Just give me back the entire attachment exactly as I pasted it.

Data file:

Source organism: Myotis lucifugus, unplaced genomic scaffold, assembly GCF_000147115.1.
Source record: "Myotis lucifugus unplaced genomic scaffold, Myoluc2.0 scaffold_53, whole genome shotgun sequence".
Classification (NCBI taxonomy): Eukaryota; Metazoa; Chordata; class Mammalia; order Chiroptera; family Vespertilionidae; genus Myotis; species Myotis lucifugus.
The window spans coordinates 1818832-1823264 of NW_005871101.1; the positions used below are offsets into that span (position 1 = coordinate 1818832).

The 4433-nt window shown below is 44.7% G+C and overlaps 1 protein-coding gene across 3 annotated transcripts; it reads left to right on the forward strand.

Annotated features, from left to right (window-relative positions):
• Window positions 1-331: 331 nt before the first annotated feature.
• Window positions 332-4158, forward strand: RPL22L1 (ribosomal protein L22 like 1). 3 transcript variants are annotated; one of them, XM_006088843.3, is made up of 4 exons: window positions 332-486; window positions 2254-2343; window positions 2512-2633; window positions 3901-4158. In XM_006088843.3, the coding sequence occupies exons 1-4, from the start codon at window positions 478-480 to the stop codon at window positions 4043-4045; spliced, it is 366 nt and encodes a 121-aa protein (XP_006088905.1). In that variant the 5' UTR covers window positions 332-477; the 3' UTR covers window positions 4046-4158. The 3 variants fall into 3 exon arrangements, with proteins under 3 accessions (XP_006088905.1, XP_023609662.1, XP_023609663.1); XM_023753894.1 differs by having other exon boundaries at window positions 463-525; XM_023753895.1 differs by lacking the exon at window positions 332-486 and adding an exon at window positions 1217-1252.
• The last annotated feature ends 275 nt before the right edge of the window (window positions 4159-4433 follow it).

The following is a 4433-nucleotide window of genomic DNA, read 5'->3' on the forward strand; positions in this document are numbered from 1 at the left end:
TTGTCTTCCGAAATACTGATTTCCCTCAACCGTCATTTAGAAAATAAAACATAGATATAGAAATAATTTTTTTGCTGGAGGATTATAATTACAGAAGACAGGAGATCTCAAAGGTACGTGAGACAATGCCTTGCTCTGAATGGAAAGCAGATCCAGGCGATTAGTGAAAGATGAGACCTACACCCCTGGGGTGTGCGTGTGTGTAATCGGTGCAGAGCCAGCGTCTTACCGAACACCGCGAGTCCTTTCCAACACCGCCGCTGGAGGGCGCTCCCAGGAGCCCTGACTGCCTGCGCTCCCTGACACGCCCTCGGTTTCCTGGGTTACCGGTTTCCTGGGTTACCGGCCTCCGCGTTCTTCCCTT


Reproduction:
Source organism: Myotis lucifugus, unplaced genomic scaffold, assembly GCF_000147115.1.
Source record: "Myotis lucifugus unplaced genomic scaffold, Myoluc2.0 scaffold_53, whole genome shotgun sequence".
Classification (NCBI taxonomy): Eukaryota; Metazoa; Chordata; class Mammalia; order Chiroptera; family Vespertilionidae; genus Myotis; species Myotis lucifugus.
The window spans coordinates 1818832-1823264 of NW_005871101.1; the positions used below are offsets into that span (position 1 = coordinate 1818832).

The 4433-nt window shown below is 44.7% G+C and overlaps 1 protein-coding gene across 3 annotated transcripts; it reads left to right on the forward strand.

Annotated features, from left to right (window-relative positions):
• Window positions 1-331: 331 nt before the first annotated feature.
• Window positions 332-4158, forward strand: RPL22L1 (ribosomal protein L22 like 1). 3 transcript variants are annotated; one of them, XM_006088843.3, is made up of 4 exons: window positions 332-486; window positions 2254-2343; window positions 2512-2633; window positions 3901-4158. In XM_006088843.3, the coding sequence occupies exons 1-4, from the start codon at window positions 478-480 to the stop codon at window positions 4043-4045; spliced, it is 366 nt and encodes a 121-aa protein (XP_006088905.1). In that variant the 5' UTR covers window positions 332-477; the 3' UTR covers window positions 4046-4158. The 3 variants fall into 3 exon arrangements, with proteins under 3 accessions (XP_006088905.1, XP_023609662.1, XP_023609663.1); XM_023753894.1 differs by having other exon boundaries at window positions 463-525; XM_023753895.1 differs by lacking the exon at window positions 332-486 and adding an exon at window positions 1217-1252.
• The last annotated feature ends 275 nt before the right edge of the window (window positions 4159-4433 follow it).

The following is a 4433-nucleotide window of genomic DNA, read 5'->3' on the forward strand; positions in this document are numbered from 1 at the left end:
TTGTCTTCCGAAATACTGATTTCCCTCAACCGTCATTTAGAAAATAAAACATAGATATAGAAATAATTTTTTTGCTGGAGGATTATAATTACAGAAGACAGGAGATCTCAAAGGTACGTGAGACAATGCCTTGCTCTGAATGGAAAGCAGATCCAGGCGATTAGTGAAAGATGAGACCTACACCCCTGGGGTGTGCGTGTGTGTAATCGGTGCAGAGCCAGCGTCTTACCGAACACCGCGAGTCCTTTCCAACACCGCCGCTGGAGGGCGCTCCCAGGAGCCCTGACTGCCTGCGCTCCCTGACACGCCCTCGGTTTCCTGGGTTACCGGTTTCCTGGGTTACCGGCCTCCGCGTTCTTCCCTT